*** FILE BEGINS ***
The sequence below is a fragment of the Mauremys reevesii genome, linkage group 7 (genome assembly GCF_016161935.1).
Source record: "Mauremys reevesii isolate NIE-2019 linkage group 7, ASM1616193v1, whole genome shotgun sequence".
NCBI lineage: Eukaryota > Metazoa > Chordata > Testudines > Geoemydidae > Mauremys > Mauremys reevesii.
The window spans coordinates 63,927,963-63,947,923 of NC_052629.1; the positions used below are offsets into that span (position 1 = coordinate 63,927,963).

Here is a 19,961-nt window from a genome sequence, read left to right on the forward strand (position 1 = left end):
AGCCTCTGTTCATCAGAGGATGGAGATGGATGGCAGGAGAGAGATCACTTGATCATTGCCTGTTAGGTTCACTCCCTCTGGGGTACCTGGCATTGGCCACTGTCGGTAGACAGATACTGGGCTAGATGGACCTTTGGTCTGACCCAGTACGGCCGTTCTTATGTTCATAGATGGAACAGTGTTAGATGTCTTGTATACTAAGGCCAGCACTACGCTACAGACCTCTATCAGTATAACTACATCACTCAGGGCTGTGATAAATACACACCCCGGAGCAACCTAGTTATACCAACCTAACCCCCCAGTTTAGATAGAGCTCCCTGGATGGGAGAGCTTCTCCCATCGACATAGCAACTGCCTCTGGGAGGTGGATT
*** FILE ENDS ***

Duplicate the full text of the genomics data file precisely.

The sequence below is a fragment of the Mauremys reevesii genome, linkage group 7 (genome assembly GCF_016161935.1).
Source record: "Mauremys reevesii isolate NIE-2019 linkage group 7, ASM1616193v1, whole genome shotgun sequence".
NCBI lineage: Eukaryota > Metazoa > Chordata > Testudines > Geoemydidae > Mauremys > Mauremys reevesii.
The window spans coordinates 63,927,963-63,947,923 of NC_052629.1; the positions used below are offsets into that span (position 1 = coordinate 63,927,963).

Here is a 19,961-nt window from a genome sequence, read left to right on the forward strand (position 1 = left end):
AGCCTCTGTTCATCAGAGGATGGAGATGGATGGCAGGAGAGAGATCACTTGATCATTGCCTGTTAGGTTCACTCCCTCTGGGGTACCTGGCATTGGCCACTGTCGGTAGACAGATACTGGGCTAGATGGACCTTTGGTCTGACCCAGTACGGCCGTTCTTATGTTCATAGATGGAACAGTGTTAGATGTCTTGTATACTAAGGCCAGCACTACGCTACAGACCTCTATCAGTATAACTACATCACTCAGGGCTGTGATAAATACACACCCCGGAGCAACCTAGTTATACCAACCTAACCCCCCAGTTTAGATAGAGCTCCCTGGATGGGAGAGCTTCTCCCATCGACATAGCAACTGCCTCTGGGAGGTGGATT